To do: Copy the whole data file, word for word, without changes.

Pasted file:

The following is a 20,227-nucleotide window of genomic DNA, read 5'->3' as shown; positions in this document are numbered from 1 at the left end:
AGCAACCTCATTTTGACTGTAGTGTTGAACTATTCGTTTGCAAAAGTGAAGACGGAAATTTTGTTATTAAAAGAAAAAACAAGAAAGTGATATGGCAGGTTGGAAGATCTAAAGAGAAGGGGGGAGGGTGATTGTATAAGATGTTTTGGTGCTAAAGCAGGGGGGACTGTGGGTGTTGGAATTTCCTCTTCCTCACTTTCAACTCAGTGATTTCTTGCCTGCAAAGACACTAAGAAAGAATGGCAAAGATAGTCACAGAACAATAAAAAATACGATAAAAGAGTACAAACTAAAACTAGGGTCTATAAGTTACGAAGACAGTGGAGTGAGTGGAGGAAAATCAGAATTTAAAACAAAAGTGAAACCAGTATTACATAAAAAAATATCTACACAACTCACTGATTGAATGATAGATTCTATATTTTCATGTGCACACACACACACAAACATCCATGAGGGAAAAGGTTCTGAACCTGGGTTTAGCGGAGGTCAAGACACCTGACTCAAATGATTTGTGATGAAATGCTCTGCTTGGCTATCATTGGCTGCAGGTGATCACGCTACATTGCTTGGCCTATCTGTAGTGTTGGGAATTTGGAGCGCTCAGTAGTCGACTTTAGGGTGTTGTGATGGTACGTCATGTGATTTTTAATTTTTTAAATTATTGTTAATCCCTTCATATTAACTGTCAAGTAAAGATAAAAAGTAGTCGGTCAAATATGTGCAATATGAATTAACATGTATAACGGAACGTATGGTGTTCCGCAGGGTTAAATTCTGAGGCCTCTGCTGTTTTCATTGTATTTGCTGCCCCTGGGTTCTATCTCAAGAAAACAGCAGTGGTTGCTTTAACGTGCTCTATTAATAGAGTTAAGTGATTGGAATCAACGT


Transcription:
The following is a 20,227-nucleotide window of genomic DNA, read 5'->3' as shown; positions in this document are numbered from 1 at the left end:
AGCAACCTCATTTTGACTGTAGTGTTGAACTATTCGTTTGCAAAAGTGAAGACGGAAATTTTGTTATTAAAAGAAAAAACAAGAAAGTGATATGGCAGGTTGGAAGATCTAAAGAGAAGGGGGGAGGGTGATTGTATAAGATGTTTTGGTGCTAAAGCAGGGGGGACTGTGGGTGTTGGAATTTCCTCTTCCTCACTTTCAACTCAGTGATTTCTTGCCTGCAAAGACACTAAGAAAGAATGGCAAAGATAGTCACAGAACAATAAAAAATACGATAAAAGAGTACAAACTAAAACTAGGGTCTATAAGTTACGAAGACAGTGGAGTGAGTGGAGGAAAATCAGAATTTAAAACAAAAGTGAAACCAGTATTACATAAAAAAATATCTACACAACTCACTGATTGAATGATAGATTCTATATTTTCATGTGCACACACACACACAAACATCCATGAGGGAAAAGGTTCTGAACCTGGGTTTAGCGGAGGTCAAGACACCTGACTCAAATGATTTGTGATGAAATGCTCTGCTTGGCTATCATTGGCTGCAGGTGATCACGCTACATTGCTTGGCCTATCTGTAGTGTTGGGAATTTGGAGCGCTCAGTAGTCGACTTTAGGGTGTTGTGATGGTACGTCATGTGATTTTTAATTTTTTAAATTATTGTTAATCCCTTCATATTAACTGTCAAGTAAAGATAAAAAGTAGTCGGTCAAATATGTGCAATATGAATTAACATGTATAACGGAACGTATGGTGTTCCGCAGGGTTAAATTCTGAGGCCTCTGCTGTTTTCATTGTATTTGCTGCCCCTGGGTTCTATCTCAAGAAAACAGCAGTGGTTGCTTTAACGTGCTCTATTAATAGAGTTAAGTGATTGGAATCAACGT